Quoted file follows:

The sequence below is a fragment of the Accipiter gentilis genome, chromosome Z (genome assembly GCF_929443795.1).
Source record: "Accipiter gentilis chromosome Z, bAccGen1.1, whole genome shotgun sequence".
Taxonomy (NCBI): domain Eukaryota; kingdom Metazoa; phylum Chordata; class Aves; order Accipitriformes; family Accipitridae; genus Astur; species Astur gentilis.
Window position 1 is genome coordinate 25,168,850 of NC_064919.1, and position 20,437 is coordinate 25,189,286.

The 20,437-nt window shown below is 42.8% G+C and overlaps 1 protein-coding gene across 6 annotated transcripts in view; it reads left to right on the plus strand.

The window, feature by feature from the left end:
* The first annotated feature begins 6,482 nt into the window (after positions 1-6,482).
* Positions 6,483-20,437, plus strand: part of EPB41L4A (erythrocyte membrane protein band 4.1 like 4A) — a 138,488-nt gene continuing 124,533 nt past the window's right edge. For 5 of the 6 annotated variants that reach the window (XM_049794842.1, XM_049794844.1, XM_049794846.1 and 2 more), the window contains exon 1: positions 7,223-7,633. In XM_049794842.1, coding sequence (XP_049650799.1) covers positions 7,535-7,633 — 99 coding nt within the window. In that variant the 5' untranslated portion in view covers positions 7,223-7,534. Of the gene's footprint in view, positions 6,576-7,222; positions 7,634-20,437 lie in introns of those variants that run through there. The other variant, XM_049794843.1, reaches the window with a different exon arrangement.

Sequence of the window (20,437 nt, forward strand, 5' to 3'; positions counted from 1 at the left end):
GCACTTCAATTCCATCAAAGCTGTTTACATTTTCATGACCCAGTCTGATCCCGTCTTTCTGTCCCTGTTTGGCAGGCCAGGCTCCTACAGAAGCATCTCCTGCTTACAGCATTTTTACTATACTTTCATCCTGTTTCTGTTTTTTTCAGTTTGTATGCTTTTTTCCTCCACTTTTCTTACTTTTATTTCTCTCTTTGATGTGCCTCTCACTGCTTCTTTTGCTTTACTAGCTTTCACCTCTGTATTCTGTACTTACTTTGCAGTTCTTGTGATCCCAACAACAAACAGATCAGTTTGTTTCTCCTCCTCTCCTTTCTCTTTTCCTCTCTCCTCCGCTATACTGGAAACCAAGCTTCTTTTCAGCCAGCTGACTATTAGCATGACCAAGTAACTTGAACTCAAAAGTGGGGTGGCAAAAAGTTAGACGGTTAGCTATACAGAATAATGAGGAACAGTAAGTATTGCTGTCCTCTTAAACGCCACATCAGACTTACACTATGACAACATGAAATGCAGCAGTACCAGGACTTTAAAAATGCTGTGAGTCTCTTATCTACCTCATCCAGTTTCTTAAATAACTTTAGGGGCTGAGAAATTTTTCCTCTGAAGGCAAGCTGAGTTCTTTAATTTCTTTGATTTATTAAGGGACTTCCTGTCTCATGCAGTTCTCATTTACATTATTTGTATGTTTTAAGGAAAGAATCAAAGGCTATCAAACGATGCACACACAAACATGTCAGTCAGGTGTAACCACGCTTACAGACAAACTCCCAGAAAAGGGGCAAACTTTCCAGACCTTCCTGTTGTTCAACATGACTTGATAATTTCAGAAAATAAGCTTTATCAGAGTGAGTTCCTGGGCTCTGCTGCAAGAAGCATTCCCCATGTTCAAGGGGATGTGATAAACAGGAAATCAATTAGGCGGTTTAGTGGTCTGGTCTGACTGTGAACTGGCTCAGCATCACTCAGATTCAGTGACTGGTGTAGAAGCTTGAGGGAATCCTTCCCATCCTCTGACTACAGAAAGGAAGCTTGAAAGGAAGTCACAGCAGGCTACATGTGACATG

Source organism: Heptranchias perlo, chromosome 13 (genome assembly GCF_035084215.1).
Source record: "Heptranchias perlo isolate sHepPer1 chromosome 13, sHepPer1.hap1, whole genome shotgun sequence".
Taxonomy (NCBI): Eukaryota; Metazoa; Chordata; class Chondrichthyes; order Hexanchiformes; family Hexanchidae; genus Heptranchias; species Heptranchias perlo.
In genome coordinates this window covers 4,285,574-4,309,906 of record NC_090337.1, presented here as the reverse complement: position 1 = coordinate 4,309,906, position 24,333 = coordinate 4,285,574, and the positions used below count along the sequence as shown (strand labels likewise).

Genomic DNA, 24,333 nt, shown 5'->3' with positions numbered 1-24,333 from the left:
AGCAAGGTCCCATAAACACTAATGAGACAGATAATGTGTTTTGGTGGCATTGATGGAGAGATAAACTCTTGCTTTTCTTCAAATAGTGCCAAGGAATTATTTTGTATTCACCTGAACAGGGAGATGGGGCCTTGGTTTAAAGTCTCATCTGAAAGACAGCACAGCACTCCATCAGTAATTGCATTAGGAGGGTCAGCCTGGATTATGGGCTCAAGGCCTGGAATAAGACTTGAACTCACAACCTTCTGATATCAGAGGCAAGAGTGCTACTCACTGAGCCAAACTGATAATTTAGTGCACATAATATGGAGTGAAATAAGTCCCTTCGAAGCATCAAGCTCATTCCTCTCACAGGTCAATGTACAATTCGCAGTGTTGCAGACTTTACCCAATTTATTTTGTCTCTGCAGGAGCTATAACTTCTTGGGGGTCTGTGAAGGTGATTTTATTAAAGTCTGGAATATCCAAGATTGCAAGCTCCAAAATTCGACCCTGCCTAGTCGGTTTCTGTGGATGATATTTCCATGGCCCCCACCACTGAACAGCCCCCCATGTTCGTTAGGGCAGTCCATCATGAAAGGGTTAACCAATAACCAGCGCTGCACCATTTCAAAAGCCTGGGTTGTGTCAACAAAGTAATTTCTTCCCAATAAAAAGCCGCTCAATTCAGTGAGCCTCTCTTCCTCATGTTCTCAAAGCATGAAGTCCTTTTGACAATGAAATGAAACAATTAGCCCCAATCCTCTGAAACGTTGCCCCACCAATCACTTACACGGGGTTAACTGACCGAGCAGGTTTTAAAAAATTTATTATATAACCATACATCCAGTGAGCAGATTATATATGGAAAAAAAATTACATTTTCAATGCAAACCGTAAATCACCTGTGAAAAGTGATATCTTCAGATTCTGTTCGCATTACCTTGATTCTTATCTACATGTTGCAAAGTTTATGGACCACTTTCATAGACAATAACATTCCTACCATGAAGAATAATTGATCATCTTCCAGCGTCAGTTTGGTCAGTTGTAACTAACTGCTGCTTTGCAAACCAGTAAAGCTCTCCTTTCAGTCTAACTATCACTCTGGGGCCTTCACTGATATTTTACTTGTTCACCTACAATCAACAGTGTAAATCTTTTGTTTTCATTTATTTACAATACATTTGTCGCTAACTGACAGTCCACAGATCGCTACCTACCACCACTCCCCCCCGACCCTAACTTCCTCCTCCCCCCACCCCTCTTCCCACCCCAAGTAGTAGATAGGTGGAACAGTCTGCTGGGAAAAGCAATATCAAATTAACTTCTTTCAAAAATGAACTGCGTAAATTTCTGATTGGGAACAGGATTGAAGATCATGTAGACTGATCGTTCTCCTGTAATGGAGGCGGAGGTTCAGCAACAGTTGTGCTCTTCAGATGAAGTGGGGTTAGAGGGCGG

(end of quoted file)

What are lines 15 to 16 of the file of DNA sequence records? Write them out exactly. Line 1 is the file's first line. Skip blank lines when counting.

Genomic DNA, 24,333 nt, shown 5'->3' with positions numbered 1-24,333 from the left:
AGCAAGGTCCCATAAACACTAATGAGACAGATAATGTGTTTTGGTGGCATTGATGGAGAGATAAACTCTTGCTTTTCTTCAAATAGTGCCAAGGAATTATTTTGTATTCACCTGAACAGGGAGATGGGGCCTTGGTTTAAAGTCTCATCTGAAAGACAGCACAGCACTCCATCAGTAATTGCATTAGGAGGGTCAGCCTGGATTATGGGCTCAAGGCCTGGAATAAGACTTGAACTCACAACCTTCTGATATCAGAGGCAAGAGTGCTACTCACTGAGCCAAACTGATAATTTAGTGCACATAATATGGAGTGAAATAAGTCCCTTCGAAGCATCAAGCTCATTCCTCTCACAGGTCAATGTACAATTCGCAGTGTTGCAGACTTTACCCAATTTATTTTGTCTCTGCAGGAGCTATAACTTCTTGGGGGTCTGTGAAGGTGATTTTATTAAAGTCTGGAATATCCAAGATTGCAAGCTCCAAAATTCGACCCTGCCTAGTCGGTTTCTGTGGATGATATTTCCATGGCCCCCACCACTGAACAGCCCCCCATGTTCGTTAGGGCAGTCCATCATGAAAGGGTTAACCAATAACCAGCGCTGCACCATTTCAAAAGCCTGGGTTGTGTCAACAAAGTAATTTCTTCCCAATAAAAAGCCGCTCAATTCAGTGAGCCTCTCTTCCTCATGTTCTCAAAGCATGAAGTCCTTTTGACAATGAAATGAAACAATTAGCCCCAATCCTCTGAAACGTTGCCCCACCAATCACTTACACGGGGTTAACTGACCGAGCAGGTTTTAAAAAATTTATTATATAACCATACATCCAGTGAGCAGATTATATATGGAAAAAAAATTACATTTTCAATGCAAACCGTAAATCACCTGTGAAAAGTGATATCTTCAGATTCTGTTCGCATTACCTTGATTCTTATCTACATGTTGCAAAGTTTATGGACCACTTTCATAGACAATAACATTCCTACCATGAAGAATAATTGATCATCTTCCAGCGTCAGTTTGGTCAGTTGTAACTAACTGCTGCTTTGCAAACCAGTAAAGCTCTCCTTTCAGTCTAACTATCACTCTGGGGCCTTCACTGATATTTTACTTGTTCACCTACAATCAACAGTGTAAATCTTTTGTTTTCATTTATTTACAATACATTTGTCGCTAACTGACAGTCCACAGATCGCTACCTACCACCACTCCCCCCCGACCCTAACTTCCTCCTCCCCCCACCCCTCTTCCCACCCCAAGTAGTAGATAGGTGGAACAGTCTGCTGGGAAAAGCAATATCAAATTAACTTCTTTCAAAAATGAACTGCGTAAATTTCTGATTGGGAACAGGATTGAAGATCATGTAGACTGATCGTTCTCCTGTAATGGAGGCGGAGGTTCAGCAACAGTTGTGCTCTTCAGATGAAGTGGGGTTAGAGGGCGG